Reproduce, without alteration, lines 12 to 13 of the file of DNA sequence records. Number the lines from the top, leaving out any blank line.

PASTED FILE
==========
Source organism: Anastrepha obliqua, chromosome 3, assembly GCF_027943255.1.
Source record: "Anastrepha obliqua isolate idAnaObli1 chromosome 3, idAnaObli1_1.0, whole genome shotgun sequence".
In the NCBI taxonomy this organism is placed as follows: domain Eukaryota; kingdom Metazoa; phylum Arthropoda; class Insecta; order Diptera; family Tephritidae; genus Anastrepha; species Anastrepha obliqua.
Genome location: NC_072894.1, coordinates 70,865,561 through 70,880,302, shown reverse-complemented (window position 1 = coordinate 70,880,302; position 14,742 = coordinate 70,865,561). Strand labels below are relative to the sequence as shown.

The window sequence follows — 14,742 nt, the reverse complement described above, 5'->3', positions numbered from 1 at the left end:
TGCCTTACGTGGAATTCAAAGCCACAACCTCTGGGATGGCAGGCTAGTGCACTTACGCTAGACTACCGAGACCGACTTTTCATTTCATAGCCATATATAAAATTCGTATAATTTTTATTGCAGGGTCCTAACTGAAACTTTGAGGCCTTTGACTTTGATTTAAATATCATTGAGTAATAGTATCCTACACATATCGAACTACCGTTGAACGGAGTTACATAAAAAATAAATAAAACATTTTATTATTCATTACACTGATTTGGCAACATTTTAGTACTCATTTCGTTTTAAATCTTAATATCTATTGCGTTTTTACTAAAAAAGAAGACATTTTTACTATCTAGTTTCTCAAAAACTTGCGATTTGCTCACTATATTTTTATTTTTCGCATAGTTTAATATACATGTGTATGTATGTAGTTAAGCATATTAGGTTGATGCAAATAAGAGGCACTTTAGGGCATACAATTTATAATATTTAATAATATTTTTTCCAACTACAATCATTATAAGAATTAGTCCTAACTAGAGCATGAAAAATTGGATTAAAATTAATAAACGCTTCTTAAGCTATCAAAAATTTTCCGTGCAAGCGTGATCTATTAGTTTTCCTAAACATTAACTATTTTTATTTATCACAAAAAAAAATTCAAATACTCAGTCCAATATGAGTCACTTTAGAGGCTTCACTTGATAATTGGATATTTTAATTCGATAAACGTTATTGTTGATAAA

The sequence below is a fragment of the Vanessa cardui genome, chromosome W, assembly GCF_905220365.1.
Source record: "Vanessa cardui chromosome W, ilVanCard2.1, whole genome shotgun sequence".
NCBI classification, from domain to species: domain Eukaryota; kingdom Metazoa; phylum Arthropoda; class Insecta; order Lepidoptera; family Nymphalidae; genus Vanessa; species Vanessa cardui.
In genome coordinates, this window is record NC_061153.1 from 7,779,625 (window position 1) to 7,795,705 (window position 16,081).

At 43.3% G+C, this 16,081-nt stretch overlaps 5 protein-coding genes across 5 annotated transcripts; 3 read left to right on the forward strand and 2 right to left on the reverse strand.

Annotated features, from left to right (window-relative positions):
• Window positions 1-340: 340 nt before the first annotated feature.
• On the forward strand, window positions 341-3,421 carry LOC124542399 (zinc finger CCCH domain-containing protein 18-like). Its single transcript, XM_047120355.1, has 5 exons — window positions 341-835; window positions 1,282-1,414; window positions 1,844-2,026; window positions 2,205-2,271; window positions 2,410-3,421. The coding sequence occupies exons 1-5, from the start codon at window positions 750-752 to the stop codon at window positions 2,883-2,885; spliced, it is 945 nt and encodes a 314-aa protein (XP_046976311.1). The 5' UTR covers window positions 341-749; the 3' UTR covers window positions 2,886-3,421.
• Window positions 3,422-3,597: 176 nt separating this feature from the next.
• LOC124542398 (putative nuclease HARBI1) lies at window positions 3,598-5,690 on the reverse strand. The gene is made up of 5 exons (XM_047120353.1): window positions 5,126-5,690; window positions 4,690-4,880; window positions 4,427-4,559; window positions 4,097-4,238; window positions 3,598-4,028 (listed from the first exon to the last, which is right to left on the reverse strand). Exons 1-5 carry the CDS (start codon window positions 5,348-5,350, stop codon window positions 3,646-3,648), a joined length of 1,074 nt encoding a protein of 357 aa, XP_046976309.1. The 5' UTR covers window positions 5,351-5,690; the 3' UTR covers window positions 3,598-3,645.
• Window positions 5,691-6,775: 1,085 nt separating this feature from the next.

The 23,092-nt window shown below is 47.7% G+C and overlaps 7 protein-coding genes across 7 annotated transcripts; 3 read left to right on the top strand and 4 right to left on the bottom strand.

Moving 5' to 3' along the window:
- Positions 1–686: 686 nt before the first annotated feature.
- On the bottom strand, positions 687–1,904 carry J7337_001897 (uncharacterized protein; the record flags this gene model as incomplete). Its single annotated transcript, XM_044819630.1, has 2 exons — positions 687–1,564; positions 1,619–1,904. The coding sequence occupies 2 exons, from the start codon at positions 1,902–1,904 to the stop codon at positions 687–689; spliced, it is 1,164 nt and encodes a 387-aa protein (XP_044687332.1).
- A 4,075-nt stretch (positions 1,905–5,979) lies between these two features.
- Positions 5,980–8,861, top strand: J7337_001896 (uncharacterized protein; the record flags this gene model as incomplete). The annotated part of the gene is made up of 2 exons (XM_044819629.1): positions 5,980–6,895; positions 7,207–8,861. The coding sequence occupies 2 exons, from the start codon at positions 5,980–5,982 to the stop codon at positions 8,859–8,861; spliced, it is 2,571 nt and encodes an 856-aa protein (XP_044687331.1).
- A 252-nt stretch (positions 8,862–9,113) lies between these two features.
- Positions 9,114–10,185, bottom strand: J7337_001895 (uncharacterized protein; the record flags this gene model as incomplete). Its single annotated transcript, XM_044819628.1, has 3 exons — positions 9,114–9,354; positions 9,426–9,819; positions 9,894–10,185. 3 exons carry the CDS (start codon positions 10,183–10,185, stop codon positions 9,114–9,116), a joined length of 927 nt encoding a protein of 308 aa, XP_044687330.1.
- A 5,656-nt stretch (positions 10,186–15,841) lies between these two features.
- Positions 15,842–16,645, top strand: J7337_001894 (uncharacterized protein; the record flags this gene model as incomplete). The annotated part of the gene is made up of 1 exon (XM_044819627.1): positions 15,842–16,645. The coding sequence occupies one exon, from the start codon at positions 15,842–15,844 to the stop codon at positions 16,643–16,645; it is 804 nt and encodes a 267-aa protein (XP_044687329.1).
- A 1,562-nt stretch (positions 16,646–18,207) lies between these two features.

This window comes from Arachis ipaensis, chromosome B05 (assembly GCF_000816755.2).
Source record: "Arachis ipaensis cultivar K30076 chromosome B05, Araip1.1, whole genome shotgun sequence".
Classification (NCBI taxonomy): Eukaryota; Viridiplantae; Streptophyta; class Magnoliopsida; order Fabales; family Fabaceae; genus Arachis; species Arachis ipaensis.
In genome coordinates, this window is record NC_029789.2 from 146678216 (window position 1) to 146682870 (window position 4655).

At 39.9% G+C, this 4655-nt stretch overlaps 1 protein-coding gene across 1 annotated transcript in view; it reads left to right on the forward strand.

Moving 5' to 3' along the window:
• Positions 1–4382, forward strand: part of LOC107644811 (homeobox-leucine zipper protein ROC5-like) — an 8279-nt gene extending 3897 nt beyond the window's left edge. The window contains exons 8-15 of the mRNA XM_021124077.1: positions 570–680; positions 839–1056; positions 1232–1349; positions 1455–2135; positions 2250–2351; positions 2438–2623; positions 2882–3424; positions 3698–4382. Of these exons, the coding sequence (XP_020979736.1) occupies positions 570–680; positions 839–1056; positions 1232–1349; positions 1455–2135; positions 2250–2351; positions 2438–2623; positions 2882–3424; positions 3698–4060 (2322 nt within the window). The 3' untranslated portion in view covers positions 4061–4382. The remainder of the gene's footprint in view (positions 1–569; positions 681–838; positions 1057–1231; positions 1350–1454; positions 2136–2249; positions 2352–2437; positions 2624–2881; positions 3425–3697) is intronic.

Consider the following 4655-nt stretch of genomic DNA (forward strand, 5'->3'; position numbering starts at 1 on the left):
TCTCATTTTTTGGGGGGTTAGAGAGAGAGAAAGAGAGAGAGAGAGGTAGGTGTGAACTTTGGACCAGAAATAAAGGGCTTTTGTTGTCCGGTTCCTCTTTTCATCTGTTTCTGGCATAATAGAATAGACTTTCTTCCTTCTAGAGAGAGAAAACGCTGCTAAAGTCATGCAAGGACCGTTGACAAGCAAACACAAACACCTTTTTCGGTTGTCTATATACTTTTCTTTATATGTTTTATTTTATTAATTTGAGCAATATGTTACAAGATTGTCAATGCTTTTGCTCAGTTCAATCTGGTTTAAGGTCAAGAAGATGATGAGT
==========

Annotated features, from left to right (window-relative positions):
• Window positions 1-340: 340 nt before the first annotated feature.